The University of Massachusetts Amherst
University of Massachusetts Amherst

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MIE Seminar Series: Automation Frenzy: Can We Account for the Unexpected?


Monday, February 12, 2018 - 9:00am


Professor Francesco Biondi, University of Utah


Kellogg Room, Elab II


Automation is a pervasive force, disrupting user interaction with machines across different fields, from healthcare to transportation. However, recent research shows that inefficient human-machine interfaces not only fall short of enhancing performance, but also have the potential to overload users and cause unintended safety consequences. Within the realm of driving, using modern in-vehicle infotainment systems is found to diminish driver engagement in the primary driving task for unsafe lengths of time. Recent studies also show that inefficient assistance technologies can counteract their expected safety benefits. In this talk, I will discuss research I have conducted in the field of driver-vehicle cooperation. I will outline the ways I leverage my industry experience to enhance my ongoing research on the unintended consequences of on-road vehicle automation. I will also address challenges facing the future of user automation, and the outlook of innovative methodologies currently being developed to assess fluctuations in user workload and arousal.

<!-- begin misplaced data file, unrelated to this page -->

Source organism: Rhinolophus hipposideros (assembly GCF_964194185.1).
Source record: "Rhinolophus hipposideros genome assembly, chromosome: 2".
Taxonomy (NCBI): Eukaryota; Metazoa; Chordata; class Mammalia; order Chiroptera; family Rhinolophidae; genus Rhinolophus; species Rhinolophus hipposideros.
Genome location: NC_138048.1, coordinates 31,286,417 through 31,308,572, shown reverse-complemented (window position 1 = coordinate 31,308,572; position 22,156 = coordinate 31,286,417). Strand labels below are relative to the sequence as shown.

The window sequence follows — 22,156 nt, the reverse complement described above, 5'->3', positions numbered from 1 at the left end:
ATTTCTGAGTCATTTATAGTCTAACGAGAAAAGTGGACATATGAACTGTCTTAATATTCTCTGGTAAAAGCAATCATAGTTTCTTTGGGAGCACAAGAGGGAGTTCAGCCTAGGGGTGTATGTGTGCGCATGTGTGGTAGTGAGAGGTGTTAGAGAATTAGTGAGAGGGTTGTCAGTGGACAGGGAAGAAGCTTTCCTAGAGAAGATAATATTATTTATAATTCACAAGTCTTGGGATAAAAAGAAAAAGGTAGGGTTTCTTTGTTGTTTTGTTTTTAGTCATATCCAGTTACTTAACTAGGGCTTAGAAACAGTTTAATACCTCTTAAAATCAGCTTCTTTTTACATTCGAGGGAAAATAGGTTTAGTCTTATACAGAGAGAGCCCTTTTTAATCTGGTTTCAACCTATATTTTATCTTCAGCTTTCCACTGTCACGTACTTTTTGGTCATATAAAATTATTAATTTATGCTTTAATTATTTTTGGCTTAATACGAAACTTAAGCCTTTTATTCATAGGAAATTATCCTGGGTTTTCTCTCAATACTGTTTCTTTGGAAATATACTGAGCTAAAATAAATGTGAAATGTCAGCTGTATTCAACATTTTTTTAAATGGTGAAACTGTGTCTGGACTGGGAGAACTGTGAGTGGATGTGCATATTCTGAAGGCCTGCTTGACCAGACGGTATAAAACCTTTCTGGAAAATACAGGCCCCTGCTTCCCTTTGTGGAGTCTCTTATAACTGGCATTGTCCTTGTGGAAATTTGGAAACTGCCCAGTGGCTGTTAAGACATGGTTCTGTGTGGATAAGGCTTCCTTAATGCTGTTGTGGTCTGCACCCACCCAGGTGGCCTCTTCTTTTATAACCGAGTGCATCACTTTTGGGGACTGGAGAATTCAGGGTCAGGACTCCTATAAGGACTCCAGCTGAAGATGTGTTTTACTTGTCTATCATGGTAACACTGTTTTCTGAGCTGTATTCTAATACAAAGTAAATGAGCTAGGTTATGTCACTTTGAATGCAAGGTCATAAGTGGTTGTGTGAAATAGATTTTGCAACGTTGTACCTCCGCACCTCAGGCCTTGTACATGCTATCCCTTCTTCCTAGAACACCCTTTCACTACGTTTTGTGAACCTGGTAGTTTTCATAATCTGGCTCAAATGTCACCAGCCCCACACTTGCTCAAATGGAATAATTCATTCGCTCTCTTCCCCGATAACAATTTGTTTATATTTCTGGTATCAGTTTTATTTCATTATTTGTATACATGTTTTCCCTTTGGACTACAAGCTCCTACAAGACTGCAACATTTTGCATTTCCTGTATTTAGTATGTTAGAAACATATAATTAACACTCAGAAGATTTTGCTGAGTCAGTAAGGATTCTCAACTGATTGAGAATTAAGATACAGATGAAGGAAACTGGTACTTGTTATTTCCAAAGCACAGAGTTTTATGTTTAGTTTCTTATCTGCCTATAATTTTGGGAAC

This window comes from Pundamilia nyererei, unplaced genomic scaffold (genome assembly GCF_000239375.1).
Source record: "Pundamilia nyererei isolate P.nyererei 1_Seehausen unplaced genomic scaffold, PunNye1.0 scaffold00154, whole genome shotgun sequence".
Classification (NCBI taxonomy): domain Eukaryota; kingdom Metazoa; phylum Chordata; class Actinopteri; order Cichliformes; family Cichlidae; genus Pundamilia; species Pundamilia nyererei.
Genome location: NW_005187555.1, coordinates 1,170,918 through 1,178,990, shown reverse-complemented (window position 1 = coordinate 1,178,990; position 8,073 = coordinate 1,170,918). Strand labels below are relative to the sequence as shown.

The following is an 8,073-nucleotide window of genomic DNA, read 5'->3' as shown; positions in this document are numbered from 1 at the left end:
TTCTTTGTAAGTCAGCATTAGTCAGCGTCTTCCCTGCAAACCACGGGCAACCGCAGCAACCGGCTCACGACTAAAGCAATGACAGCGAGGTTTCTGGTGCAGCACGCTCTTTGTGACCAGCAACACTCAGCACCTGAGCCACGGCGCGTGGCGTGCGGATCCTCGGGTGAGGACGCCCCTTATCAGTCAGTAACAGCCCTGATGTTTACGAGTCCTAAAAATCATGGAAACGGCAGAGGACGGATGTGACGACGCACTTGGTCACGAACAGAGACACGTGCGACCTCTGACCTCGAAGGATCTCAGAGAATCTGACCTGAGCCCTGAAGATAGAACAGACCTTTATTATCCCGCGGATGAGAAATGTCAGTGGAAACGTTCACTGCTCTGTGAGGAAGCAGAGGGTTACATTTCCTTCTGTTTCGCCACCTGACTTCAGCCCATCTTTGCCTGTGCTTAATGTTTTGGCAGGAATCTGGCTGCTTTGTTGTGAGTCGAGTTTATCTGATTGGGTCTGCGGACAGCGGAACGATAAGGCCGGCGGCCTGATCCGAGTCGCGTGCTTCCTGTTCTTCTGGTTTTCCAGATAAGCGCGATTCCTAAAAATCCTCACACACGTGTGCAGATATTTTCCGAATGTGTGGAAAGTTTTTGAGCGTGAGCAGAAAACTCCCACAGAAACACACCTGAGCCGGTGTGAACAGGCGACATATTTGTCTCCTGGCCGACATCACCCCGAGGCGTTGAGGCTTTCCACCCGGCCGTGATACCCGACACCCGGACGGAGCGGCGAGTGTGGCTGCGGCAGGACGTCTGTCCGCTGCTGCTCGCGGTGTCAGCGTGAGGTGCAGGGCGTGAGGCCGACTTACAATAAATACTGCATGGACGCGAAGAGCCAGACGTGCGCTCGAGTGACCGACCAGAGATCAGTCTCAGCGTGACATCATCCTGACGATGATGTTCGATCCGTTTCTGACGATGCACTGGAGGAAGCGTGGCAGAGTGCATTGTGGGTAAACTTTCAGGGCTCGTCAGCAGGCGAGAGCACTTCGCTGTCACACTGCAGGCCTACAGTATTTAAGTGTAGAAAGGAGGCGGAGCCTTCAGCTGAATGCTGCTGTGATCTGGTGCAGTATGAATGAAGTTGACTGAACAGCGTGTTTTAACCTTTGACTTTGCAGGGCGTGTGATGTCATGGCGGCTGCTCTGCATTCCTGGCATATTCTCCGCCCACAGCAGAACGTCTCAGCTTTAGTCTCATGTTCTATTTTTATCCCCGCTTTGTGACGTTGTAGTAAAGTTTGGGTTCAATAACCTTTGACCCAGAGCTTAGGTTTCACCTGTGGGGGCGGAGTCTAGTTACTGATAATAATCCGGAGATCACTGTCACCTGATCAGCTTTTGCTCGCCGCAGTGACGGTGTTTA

Dr. Francesco Biondi is a Research Assistant Professor at the University of Utah. His research focuses on assessing and developing user interfaces for automotive applications. He obtained his Ph.D. in Experimental Psychology in 2014 from the University of Padova in Italy, after spending two years as a visiting Research Assistant at the University of Utah. After earning his degree, he joined the Research and Development team at Jaguar Land Rover, where he contributed to the design of user-vehicle interfaces for crash-avoidance systems and in-vehicle assistants. As a member of industry consortia, he supported the development of human-machine interfaces for automated driving systems. In his current role at the University of Utah, he co-leads a team of Human Factors graduate and undergraduate students. He is also an active member in the Transportation Research community, at both the state and national levels.